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Manjeet Mann came from a socio-economic disadvantaged background not too dissimilar to Run, Rebel’s protagonist Amber; growing up in an area of deprivation in The Black Country in the 1990s. She is an acclaimed writer and producer of several one women shows and episodic plays of personal monologues, exploring womanhood across the socio-economic spectrum. She was an associate artist with The Birmingham Repertory Theatre and the Soho Writers Lab, wrote a short comedy film for BBC writers room and her play Starting Out was adapted into a podcast in 2019.
The premise of this fascinating book is two teenagers from opposite sides of the world who form a connection through odd circumstances. Natalie has just lost her Mum to cancer and struggles to find a calm place in the world, whilst her brother reacts by rebelling and joining a hate filled far right anti-refugee protest and action group. Sammy has had to leave his home in Eritrea on the chance of a new life in Europe – running from conscription into the army - which is a form of slavery in his home country. Both characters have huge issues to face. Sammy’s seem more obviously dangerous and overwhelming, though Natalie’s are equally as difficult - without the imminent danger. Told through a narrative poem using both voices to alternately express their fears, dilemmas and friendships this is a book you really can’t put down. You have to know if Sammy and Natalie do get to meet. As the plot carries you along you also want to know more about the plight of refugees and the horrific characters that exploit them in many many ways. Natalie’s decision to swim the channel to raise funds for the refugee charities creates a counterpoint in the narrative. The detail of her struggles and training plan seem an unlikely text for poetry - but it works! The author says “I wanted to make sense of what I was seeing, I wanted to do something that would help build empathy and understanding.” She has most emphatically succeeded in this aim. This is such a profound story of hope, grief, and strength - I do recommend it to all. Be aware you will weep, too.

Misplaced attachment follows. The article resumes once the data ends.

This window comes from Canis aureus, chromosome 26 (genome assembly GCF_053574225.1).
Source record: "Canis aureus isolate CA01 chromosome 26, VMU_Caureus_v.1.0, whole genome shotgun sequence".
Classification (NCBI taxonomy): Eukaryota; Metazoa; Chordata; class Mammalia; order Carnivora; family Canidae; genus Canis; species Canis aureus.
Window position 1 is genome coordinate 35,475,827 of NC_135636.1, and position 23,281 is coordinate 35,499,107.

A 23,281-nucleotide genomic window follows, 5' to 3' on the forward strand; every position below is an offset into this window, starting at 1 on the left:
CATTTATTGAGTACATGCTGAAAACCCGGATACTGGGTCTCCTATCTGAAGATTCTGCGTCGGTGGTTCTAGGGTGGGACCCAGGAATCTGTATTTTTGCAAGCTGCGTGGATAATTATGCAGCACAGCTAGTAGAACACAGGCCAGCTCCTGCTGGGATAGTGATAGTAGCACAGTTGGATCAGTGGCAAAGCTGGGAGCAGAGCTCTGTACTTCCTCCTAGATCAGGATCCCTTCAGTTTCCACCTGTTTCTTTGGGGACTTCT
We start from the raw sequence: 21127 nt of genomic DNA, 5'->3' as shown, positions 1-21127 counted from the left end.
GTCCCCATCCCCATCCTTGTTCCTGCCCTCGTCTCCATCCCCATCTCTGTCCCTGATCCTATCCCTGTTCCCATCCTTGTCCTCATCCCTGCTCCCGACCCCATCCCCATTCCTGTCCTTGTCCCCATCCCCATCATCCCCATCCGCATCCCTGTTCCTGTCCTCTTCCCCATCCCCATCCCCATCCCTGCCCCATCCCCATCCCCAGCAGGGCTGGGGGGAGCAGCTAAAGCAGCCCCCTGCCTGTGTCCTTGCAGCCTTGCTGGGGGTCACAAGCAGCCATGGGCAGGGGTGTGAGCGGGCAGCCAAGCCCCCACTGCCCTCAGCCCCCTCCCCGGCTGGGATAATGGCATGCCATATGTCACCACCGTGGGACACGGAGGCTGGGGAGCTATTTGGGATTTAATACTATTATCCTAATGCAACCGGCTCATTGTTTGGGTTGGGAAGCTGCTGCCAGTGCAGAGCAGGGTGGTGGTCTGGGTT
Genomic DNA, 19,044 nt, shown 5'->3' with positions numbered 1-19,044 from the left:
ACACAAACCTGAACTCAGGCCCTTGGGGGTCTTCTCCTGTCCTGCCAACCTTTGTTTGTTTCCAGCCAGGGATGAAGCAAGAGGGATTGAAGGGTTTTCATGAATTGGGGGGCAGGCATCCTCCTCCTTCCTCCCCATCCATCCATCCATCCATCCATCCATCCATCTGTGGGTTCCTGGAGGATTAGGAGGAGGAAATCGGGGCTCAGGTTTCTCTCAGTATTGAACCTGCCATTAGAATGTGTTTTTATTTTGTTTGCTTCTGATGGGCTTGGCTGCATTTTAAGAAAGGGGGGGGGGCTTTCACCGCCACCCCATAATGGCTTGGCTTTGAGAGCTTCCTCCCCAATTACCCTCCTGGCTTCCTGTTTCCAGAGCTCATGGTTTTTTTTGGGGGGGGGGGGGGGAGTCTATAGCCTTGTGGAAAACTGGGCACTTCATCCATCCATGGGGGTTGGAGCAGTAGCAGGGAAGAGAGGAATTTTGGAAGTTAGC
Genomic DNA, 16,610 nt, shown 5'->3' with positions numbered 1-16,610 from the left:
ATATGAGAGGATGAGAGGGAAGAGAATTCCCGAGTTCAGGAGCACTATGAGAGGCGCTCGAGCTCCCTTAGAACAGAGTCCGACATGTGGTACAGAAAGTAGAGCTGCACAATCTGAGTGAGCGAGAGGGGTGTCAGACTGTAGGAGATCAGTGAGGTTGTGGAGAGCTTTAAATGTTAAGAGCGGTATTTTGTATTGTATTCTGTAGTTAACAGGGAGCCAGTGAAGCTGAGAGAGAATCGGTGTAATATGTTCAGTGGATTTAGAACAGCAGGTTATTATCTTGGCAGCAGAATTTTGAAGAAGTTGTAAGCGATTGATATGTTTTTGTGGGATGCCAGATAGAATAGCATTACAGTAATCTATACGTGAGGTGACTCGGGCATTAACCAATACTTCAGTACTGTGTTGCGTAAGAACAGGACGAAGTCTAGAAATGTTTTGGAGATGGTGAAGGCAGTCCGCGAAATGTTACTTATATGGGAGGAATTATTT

Shortlisted for the 2021 Branford Boase Award | Shortlisted for CILIP Carnegie Medal 2021 | Longlisted for the UKLA Book Awards 2021 | March 2020 Debut of the Month | This debut novel was inspired by the author’s work creating Run the World, an organisation that empowers women and girls from marginalised backgrounds through sport and storytelling and the authenticity of this, at times harrowing story, is palpably evident. As is the skill of the accomplished writing which makes great use of typography and layout to really make every word count. This speeds the reader through the narrative, but it also cuts deep to reveal the emotions experienced by our narrator. Amber Rai is only ‘truly alive’ when running and shows great potential. But her alcoholic, abusive, misogynistic father refuses to allow her on the track. She has seen her older sister Ruby denied university and married off against her will and her downtrodden, abused mother is literally powerless to help, trapped as much by illiteracy and lack of English as the violence of her equally illiterate, unemployed husband. Amber has friends and teachers who believe in her, but she cannot explain what really goes on at home. She is a complex and believable character with very real flaws that she painfully recognises: ‘inflicting pain on others/halves your own hurt’. But the story is cleverly structured on The Anatomy of a Revolution and inspired by her reading about revolutions for history, Amber, Ruby and her mother gradually empower each other to take small steps to freedom. This is an important, rewarding, highly empathetic read which, despite the dark subject matter, offers hope but no simplistic solutions.